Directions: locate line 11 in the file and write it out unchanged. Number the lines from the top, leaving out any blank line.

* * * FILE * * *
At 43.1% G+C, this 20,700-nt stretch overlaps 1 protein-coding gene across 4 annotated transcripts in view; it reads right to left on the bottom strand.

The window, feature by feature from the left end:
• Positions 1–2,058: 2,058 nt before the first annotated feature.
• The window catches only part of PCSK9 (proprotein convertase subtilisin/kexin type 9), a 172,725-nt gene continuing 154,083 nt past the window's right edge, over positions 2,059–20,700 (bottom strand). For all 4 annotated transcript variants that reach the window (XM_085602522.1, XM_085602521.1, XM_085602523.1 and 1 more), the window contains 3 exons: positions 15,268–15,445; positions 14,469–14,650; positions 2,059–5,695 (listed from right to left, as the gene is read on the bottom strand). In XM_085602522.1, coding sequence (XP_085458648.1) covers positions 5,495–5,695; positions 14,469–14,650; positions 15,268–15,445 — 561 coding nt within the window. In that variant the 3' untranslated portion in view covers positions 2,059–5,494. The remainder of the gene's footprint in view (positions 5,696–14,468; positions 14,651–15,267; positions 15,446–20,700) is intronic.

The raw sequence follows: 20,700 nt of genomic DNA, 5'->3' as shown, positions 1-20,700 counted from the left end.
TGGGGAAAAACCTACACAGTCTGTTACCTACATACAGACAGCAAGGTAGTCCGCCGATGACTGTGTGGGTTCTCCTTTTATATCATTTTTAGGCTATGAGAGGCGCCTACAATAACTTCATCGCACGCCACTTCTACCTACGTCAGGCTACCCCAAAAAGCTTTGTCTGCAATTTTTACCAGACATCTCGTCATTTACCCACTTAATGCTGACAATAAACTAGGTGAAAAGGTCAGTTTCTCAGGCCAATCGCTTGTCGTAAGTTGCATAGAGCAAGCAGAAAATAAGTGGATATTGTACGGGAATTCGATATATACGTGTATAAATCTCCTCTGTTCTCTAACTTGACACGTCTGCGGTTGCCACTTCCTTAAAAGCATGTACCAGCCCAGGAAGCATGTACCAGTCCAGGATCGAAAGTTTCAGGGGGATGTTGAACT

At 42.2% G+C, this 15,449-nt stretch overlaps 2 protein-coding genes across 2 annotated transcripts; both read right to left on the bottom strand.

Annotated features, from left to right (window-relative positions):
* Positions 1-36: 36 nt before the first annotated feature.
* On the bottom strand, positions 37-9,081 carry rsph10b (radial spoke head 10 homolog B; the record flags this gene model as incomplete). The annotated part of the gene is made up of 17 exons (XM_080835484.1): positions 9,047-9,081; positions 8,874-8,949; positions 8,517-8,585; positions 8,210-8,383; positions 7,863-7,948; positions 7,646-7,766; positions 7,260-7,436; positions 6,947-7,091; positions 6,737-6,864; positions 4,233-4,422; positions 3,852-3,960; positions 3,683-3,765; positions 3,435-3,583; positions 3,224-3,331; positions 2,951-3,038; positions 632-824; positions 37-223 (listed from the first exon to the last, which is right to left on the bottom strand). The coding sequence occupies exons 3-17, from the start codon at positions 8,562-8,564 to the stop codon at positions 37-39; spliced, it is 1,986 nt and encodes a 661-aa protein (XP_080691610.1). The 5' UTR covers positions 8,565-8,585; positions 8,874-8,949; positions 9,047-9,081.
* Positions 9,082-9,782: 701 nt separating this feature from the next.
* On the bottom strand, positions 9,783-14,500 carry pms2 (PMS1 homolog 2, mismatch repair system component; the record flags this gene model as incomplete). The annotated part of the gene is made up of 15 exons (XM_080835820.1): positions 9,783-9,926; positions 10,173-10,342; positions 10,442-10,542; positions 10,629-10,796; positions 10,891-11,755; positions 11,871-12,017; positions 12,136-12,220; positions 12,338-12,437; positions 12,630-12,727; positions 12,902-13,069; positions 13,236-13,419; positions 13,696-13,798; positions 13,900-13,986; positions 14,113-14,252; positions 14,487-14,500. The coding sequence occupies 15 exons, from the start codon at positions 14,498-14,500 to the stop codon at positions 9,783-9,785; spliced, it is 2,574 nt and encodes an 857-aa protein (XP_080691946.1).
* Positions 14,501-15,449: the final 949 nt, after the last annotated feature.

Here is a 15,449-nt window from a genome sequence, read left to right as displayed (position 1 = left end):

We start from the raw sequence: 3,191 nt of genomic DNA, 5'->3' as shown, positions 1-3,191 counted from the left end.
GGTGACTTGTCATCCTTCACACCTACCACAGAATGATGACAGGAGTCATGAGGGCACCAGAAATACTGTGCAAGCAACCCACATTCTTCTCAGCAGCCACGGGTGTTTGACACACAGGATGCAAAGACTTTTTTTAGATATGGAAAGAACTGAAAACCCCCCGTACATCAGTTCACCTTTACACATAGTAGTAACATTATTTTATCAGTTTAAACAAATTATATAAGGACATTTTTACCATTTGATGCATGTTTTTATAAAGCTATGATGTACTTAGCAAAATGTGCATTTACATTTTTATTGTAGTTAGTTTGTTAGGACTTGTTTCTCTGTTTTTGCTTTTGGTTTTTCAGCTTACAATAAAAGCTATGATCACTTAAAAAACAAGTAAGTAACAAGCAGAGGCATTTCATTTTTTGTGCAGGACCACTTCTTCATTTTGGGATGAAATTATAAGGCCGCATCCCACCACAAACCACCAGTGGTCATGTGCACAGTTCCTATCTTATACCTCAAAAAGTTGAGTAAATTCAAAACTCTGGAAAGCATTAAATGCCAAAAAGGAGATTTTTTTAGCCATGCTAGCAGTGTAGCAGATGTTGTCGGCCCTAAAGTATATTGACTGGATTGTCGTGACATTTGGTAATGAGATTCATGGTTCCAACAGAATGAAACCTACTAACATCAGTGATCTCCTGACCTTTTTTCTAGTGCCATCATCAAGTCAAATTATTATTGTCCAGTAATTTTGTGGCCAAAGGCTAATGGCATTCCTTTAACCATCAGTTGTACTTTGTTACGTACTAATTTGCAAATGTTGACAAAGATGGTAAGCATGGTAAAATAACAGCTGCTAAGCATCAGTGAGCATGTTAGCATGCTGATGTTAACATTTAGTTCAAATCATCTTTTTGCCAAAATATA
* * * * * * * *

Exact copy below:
* Positions 9,082-9,782: 701 nt separating this feature from the next.